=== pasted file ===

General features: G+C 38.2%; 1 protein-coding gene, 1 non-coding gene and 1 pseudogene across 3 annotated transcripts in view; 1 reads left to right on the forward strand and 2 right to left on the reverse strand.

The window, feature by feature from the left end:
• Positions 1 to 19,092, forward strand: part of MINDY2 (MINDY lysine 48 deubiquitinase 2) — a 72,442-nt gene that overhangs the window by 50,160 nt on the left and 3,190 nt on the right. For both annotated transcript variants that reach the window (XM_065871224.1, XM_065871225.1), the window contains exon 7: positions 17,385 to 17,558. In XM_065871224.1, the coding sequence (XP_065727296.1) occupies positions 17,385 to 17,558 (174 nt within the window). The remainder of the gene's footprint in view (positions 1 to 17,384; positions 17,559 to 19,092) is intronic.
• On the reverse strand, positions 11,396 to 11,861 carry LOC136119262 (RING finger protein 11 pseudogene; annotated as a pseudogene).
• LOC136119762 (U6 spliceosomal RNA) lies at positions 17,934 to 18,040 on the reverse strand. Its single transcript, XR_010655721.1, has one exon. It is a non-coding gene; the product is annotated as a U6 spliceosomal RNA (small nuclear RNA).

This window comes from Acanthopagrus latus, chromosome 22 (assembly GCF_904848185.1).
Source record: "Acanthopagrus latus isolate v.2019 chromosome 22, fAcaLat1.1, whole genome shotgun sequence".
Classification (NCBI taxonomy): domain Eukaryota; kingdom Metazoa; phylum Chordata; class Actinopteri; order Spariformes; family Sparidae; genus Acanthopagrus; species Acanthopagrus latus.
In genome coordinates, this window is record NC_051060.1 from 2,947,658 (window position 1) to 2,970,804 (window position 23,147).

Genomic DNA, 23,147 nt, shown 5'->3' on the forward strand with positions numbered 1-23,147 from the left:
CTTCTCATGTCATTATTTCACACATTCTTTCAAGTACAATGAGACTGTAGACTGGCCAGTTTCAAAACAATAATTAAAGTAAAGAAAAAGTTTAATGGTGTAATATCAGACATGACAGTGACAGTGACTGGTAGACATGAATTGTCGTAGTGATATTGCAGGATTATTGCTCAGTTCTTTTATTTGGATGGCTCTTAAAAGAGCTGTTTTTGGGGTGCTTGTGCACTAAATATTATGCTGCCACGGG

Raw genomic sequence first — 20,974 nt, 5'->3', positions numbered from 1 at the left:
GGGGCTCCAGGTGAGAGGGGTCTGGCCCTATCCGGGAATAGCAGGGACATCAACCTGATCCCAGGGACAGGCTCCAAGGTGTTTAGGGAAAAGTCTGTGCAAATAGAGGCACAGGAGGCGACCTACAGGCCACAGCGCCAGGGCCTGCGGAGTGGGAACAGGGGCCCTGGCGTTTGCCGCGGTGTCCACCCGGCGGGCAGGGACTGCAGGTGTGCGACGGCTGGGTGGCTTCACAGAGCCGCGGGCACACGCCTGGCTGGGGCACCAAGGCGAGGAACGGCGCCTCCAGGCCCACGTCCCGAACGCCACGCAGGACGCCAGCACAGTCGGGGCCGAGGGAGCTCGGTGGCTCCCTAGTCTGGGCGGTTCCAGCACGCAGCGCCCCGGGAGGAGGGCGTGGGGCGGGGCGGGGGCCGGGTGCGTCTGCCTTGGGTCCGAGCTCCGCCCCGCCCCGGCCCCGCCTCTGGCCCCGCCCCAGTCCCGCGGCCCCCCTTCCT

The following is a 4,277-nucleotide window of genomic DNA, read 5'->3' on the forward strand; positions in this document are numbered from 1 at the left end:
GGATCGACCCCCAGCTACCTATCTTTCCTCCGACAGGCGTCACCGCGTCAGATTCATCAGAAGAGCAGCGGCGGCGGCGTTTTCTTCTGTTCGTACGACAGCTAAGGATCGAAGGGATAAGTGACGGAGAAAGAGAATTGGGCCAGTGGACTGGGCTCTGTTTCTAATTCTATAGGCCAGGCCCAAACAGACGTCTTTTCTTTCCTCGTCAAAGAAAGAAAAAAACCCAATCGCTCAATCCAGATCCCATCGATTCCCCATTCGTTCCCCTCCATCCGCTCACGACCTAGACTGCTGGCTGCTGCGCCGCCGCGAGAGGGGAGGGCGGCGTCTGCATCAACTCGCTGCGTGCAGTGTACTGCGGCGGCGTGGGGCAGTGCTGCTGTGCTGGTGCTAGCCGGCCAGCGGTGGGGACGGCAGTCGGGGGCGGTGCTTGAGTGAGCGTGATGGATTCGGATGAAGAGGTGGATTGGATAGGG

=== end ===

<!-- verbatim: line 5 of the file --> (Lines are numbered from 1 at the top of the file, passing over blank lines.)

• LOC136119762 (U6 spliceosomal RNA) lies at positions 17,934 to 18,040 on the reverse strand. Its single transcript, XR_010655721.1, has one exon. It is a non-coding gene; the product is annotated as a U6 spliceosomal RNA (small nuclear RNA).